Family and Children's
21, No. 2
Worker Safety: Learning Resources
Courses Sponsored by the NC Division of Social Services
Child Welfare in North Carolina (aka "Pre-Service")
The Course: This four-week, competency-based curriculum gives social workers and supervisors an overview of the child welfare system. It includes an online module focused explicitly on worker safety. Staff who completed Pre-Service since 2007 continue to have access to this module through ncswlearn.org.
In the re-design of Pre-Service currently being piloted, staff are asked to complete and submit two worker safety activities to their supervisor; this provides opportunities for follow-up conversations regarding worker safety.
Audience: Everyone employed by a NC county DSS agency in child welfare must complete this course prior to direct client contact or assuming supervisory responsibilities.
Offered: 30 times a year.
Methamphetamine: What a Social Worker Needs to Know
The Course: This short, self-paced, online course explores methamphetamine's impact on families and communities, describes evidence-based treatment interventions, and teaches social workers to recognize and protect themselves and others from meth-related hazards.
Audience: Recommended for all child welfare social workers and supervisors employed in a NC county DSS.
Offered: Continuously (on-demand course).
Domestic Violence Policy and
Best Practices in Child Welfare
The Course: This three-day, skill-building course covers the specific assessment and intervention issues when domestic violence-related child maltreatment has been identified. It includes discussion about the dangers and dynamics of DV, the effects of DV on children, cultural aspects of DV, safety planning, and outcome-based service planning.
Audience: NC child welfare social workers, supervisors, and program managers employed in a NC county DSS.
Offered: 11 times a year.
To register for these courses, go to www.ncswLearn.org
For 20+ years ILR, Inc., a Durham-based organization, has been helping agencies learn to address their personal workplace safety needs. Unfortunately, agencies often don't seek help until after a traumatic event, creating an atmosphere of vulnerability. ILR encourages agencies to prepare and plan for their organizational safety needs using the following two tools. To learn more go to http://ilrinc.com/.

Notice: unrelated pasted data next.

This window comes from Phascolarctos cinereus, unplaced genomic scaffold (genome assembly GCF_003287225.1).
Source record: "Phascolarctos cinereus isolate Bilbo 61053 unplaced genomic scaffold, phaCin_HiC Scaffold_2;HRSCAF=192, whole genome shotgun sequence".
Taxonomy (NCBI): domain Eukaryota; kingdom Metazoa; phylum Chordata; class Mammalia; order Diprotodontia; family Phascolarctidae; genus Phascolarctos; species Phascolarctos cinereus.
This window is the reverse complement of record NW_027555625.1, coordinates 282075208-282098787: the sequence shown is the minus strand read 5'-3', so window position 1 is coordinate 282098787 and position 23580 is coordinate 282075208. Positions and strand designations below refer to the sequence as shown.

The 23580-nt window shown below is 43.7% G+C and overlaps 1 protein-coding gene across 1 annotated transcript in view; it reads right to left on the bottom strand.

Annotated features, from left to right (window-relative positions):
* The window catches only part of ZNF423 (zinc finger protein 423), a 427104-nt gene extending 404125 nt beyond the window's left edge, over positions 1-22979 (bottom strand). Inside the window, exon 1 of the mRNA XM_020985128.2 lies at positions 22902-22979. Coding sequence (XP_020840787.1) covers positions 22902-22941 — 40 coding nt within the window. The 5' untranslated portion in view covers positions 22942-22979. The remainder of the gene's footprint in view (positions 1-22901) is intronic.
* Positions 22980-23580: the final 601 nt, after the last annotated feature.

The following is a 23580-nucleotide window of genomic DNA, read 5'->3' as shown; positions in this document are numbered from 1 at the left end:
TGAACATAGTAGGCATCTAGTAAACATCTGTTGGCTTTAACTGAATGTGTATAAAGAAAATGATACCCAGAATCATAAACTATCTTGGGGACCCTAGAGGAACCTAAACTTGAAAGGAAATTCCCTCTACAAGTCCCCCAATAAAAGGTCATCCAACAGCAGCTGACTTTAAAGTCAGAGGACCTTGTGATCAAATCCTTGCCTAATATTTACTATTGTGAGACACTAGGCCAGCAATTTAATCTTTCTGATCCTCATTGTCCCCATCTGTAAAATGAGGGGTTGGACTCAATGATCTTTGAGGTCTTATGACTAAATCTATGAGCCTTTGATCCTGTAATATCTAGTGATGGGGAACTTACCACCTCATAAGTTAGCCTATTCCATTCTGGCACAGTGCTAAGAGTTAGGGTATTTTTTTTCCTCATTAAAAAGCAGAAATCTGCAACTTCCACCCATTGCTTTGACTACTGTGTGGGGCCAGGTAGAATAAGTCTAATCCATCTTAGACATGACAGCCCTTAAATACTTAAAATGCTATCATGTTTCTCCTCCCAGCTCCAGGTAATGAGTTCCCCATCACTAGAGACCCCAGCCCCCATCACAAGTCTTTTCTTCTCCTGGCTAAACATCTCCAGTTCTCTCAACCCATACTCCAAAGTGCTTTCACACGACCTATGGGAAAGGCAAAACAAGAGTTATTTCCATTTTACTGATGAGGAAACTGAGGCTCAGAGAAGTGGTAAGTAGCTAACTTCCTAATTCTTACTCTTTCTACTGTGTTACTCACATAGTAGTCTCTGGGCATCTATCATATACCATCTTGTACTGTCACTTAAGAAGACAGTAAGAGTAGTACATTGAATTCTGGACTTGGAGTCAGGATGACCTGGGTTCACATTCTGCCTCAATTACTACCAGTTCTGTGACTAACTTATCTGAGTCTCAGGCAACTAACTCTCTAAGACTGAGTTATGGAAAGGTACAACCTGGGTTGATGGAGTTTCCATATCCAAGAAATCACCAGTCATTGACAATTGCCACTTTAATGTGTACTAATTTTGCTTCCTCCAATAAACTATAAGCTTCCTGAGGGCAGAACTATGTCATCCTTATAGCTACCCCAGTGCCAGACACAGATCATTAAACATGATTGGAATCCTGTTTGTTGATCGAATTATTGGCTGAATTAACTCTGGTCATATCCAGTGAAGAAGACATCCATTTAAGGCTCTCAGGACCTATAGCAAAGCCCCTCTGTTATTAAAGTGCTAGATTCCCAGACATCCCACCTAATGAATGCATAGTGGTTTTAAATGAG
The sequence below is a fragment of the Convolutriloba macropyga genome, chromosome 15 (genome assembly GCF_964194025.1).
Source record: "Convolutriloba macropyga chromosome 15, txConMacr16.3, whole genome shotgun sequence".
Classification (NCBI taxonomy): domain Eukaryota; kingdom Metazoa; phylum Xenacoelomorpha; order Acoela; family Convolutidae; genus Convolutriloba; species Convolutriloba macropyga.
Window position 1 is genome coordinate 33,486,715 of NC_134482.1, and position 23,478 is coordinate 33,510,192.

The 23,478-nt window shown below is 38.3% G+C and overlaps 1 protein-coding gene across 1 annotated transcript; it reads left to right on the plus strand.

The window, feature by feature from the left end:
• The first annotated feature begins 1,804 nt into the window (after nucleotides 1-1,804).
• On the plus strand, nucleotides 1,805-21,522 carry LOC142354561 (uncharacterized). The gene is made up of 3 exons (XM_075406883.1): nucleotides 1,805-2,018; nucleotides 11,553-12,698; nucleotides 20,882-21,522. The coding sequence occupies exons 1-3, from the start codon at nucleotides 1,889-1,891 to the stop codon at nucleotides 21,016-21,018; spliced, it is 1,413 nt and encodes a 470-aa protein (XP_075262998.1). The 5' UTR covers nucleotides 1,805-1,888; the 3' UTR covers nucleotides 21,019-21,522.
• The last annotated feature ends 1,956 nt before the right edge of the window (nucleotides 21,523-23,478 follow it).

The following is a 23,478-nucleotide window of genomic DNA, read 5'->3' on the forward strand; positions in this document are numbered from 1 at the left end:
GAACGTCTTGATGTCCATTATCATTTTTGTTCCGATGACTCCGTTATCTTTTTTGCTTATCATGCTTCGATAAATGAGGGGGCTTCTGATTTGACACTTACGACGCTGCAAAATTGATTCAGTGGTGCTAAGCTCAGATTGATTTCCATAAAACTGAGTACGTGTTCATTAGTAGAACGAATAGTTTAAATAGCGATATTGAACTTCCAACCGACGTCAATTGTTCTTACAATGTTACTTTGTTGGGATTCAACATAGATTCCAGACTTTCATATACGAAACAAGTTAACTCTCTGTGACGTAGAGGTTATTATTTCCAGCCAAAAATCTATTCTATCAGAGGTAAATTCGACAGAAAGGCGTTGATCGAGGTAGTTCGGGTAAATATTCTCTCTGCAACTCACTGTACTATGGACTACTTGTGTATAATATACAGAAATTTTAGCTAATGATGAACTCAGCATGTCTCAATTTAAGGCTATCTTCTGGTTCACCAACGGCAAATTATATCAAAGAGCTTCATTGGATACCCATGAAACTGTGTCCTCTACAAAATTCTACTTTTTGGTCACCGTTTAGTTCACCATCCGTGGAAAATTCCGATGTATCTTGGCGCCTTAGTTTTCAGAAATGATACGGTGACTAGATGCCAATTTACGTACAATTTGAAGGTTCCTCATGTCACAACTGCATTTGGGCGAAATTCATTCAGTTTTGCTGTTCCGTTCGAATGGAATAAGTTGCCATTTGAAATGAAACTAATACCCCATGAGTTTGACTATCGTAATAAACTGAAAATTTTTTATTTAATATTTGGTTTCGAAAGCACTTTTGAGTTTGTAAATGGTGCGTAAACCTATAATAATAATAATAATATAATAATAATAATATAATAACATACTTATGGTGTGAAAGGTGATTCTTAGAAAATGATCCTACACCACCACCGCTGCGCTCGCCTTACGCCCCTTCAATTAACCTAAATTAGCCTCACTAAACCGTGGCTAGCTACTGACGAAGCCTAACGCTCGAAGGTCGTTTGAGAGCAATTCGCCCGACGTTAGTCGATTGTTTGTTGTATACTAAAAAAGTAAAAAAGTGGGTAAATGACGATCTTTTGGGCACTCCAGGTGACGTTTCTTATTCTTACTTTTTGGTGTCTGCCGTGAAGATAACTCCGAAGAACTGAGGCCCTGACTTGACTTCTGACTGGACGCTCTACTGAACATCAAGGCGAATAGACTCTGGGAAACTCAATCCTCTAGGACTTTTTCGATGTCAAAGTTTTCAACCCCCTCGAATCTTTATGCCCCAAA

Working Safe Working Smart (WsWs). This five-unit workplace safety training program from ILR, Inc. focuses on interactions between staff and clients or the general public. It presents an approach for determining safety needs within an agency and identifying a broad outline of areas that might require safety planning. WsWs comes in two major formats: (1) eLearning, which is available for individuals or group purchase, and (2) curriculum license, which allows agencies to train the course under a perpetual use license. Online: www.workingsafeworkingsmart.com
Personal Safety Handbook. This compact guide from ILR, Inc. gives practical suggestions to human services staff on managing personal safety. Key issues covered include: why people assault, general prevention techniques, risk assessment, safe approaches to field visits, navigating mental illness, and office and building safety.
Everyday Self Defense for Social Workers. Janet Nelson, MSW, LCSW, offers full and half-day seminars to teach personal safety awareness, conflict avoidance skills, and stress reduction. Participants practice verbal defense skills, specific awareness drills, and learn about body language and positioning. To learn more visit http://www.everydayselfdefense.com/
The Personal Safety Training Group. Training for social services professionals working at or away from the office. Sessions are 2 to 6 hours long and provide practical strategies and specific skills to enhance awareness of surroundings and recognize and de-escalate threats. Plans are included that stress the importance of schedule sharing and assigning emergency contacts and specific check-in times. http://www.personalsafetygroup.com/training/social-work-safety/